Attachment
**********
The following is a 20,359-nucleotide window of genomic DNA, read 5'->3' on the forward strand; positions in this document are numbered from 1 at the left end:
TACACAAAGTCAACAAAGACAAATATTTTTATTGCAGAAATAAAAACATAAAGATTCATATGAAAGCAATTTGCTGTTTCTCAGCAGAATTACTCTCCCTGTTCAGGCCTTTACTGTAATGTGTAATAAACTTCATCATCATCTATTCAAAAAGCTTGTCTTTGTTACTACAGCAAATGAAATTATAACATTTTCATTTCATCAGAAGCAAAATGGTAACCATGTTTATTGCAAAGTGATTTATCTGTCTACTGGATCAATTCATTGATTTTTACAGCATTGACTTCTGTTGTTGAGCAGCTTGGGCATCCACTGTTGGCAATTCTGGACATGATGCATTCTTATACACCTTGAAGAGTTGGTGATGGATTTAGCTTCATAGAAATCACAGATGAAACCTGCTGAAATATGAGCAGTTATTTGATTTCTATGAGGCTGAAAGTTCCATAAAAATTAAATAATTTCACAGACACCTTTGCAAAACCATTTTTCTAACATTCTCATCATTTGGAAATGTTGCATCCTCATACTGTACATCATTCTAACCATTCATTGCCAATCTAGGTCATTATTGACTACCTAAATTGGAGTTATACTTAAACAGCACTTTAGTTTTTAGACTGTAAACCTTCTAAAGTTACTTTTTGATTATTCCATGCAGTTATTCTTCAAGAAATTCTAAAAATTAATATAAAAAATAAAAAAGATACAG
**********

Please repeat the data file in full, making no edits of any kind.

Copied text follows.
The following is a 20,359-nucleotide window of genomic DNA, read 5'->3' on the forward strand; positions in this document are numbered from 1 at the left end:
TACACAAAGTCAACAAAGACAAATATTTTTATTGCAGAAATAAAAACATAAAGATTCATATGAAAGCAATTTGCTGTTTCTCAGCAGAATTACTCTCCCTGTTCAGGCCTTTACTGTAATGTGTAATAAACTTCATCATCATCTATTCAAAAAGCTTGTCTTTGTTACTACAGCAAATGAAATTATAACATTTTCATTTCATCAGAAGCAAAATGGTAACCATGTTTATTGCAAAGTGATTTATCTGTCTACTGGATCAATTCATTGATTTTTACAGCATTGACTTCTGTTGTTGAGCAGCTTGGGCATCCACTGTTGGCAATTCTGGACATGATGCATTCTTATACACCTTGAAGAGTTGGTGATGGATTTAGCTTCATAGAAATCACAGATGAAACCTGCTGAAATATGAGCAGTTATTTGATTTCTATGAGGCTGAAAGTTCCATAAAAATTAAATAATTTCACAGACACCTTTGCAAAACCATTTTTCTAACATTCTCATCATTTGGAAATGTTGCATCCTCATACTGTACATCATTCTAACCATTCATTGCCAATCTAGGTCATTATTGACTACCTAAATTGGAGTTATACTTAAACAGCACTTTAGTTTTTAGACTGTAAACCTTCTAAAGTTACTTTTTGATTATTCCATGCAGTTATTCTTCAAGAAATTCTAAAAATTAATATAAAAAATAAAAAAGATACAG